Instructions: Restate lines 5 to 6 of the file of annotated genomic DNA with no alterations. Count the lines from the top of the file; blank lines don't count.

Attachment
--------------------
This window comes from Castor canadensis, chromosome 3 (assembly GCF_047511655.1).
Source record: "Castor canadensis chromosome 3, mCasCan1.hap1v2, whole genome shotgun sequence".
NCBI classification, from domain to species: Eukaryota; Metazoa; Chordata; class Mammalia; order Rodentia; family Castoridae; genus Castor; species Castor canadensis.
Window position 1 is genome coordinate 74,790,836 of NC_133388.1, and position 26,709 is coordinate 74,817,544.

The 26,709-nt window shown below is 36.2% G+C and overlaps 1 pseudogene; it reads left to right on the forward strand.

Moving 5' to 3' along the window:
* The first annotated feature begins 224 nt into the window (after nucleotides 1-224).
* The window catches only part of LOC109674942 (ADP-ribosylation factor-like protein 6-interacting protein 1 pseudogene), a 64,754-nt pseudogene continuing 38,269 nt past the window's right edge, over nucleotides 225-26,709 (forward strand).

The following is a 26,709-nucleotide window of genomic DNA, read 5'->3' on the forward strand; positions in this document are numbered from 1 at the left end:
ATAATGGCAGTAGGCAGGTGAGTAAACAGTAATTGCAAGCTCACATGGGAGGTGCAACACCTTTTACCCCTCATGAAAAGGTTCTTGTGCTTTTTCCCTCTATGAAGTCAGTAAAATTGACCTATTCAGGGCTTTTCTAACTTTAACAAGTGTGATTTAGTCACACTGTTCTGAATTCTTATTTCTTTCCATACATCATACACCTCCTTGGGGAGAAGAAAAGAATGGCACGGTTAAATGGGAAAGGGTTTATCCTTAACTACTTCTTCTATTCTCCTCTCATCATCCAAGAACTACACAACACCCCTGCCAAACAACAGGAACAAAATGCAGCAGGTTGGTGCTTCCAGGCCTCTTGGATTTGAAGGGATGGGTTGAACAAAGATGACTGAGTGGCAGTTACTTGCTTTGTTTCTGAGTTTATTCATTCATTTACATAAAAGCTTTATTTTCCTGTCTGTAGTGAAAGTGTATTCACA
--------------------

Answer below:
The 26,709-nt window shown below is 36.2% G+C and overlaps 1 pseudogene; it reads left to right on the forward strand.

Moving 5' to 3' along the window: